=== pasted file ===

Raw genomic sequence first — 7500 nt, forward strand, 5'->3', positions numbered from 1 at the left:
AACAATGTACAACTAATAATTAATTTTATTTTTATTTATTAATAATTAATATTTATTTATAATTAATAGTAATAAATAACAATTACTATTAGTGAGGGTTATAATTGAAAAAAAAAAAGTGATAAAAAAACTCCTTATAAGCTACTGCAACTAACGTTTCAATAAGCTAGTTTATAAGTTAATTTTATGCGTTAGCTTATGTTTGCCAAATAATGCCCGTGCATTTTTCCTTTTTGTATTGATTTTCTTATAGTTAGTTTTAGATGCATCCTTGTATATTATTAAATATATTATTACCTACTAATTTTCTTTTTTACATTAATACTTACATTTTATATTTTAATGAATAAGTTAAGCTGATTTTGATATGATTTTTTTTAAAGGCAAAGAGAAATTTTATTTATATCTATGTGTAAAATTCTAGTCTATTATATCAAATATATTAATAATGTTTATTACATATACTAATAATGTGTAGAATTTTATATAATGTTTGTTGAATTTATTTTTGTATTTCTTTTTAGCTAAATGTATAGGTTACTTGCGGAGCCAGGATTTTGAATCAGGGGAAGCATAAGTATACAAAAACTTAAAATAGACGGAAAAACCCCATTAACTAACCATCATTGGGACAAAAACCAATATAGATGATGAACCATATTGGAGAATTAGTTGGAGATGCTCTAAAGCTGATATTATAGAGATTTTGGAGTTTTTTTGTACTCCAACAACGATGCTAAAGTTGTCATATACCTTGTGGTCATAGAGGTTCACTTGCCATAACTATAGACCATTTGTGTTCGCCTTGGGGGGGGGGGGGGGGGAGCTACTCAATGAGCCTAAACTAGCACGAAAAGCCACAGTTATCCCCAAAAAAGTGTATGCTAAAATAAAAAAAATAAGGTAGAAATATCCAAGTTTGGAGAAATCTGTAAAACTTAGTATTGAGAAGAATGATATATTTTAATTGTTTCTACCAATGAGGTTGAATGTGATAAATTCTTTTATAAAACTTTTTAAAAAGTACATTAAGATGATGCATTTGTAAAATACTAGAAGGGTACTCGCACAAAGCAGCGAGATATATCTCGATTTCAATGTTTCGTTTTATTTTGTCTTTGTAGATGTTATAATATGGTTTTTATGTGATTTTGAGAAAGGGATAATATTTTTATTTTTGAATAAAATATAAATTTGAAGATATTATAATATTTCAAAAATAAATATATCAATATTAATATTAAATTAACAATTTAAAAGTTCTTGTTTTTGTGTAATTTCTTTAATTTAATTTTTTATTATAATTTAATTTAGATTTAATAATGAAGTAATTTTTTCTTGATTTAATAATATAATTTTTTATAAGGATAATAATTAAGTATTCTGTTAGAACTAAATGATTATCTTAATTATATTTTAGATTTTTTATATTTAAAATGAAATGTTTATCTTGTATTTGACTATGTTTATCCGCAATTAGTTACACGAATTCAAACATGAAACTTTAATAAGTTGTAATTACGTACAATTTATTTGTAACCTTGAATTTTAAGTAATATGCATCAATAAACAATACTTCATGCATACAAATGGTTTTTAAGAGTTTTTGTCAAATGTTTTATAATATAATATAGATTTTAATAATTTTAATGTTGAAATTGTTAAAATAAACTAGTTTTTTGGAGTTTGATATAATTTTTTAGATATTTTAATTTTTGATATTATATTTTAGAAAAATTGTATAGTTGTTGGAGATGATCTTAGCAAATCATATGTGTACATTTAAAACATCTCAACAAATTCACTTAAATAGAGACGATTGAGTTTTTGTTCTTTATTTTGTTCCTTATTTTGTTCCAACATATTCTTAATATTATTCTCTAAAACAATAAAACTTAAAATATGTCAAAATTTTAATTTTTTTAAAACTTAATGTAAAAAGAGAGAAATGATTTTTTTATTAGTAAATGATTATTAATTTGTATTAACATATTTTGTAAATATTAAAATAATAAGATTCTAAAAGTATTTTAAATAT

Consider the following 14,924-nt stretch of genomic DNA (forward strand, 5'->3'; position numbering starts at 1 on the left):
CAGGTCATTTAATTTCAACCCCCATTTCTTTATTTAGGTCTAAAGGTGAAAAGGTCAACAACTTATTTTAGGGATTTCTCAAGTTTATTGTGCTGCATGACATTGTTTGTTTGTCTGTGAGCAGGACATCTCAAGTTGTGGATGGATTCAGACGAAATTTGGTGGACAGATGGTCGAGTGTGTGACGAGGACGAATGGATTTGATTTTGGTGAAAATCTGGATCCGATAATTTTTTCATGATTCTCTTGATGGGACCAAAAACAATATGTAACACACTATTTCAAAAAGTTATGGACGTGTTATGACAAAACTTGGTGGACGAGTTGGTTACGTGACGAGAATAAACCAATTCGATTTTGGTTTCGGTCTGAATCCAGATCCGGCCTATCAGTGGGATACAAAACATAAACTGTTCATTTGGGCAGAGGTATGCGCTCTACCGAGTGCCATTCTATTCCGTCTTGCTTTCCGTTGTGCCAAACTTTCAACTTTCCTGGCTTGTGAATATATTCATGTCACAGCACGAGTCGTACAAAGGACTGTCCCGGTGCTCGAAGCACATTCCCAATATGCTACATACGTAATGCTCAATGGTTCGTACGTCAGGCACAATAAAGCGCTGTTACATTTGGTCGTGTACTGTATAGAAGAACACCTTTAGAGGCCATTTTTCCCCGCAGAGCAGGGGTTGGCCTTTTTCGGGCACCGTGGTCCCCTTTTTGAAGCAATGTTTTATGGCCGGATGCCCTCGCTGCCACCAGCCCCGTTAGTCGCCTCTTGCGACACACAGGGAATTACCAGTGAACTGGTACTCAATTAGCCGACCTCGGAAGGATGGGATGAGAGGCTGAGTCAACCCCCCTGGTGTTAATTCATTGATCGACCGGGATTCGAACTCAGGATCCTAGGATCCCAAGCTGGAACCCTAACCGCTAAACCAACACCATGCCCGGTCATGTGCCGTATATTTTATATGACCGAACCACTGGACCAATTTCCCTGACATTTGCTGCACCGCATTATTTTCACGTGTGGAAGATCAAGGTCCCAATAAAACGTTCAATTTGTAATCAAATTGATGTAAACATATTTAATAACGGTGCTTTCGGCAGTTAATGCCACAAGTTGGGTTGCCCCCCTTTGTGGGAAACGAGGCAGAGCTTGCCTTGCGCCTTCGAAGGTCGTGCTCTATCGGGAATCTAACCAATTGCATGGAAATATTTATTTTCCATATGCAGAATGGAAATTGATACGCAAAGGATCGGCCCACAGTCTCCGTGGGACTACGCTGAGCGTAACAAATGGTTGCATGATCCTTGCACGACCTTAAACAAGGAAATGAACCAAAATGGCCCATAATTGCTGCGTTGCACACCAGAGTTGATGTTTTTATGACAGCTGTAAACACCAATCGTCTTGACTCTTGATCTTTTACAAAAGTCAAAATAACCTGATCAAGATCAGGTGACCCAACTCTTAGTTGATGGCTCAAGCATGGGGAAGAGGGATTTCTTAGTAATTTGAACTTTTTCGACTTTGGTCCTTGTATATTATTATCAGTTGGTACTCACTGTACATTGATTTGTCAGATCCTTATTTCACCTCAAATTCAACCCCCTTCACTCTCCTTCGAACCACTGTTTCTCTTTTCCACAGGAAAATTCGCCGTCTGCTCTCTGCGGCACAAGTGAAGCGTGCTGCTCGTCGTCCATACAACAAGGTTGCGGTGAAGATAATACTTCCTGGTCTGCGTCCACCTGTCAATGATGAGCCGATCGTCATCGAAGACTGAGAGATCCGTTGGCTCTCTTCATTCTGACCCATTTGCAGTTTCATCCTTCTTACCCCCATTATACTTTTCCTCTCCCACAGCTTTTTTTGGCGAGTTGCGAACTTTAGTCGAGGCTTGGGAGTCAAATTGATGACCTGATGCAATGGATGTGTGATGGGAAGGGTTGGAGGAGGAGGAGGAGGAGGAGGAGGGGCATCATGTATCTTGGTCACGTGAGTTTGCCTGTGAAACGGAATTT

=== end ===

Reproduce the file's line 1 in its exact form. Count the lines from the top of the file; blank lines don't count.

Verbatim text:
Raw genomic sequence first — 7500 nt, forward strand, 5'->3', positions numbered from 1 at the left: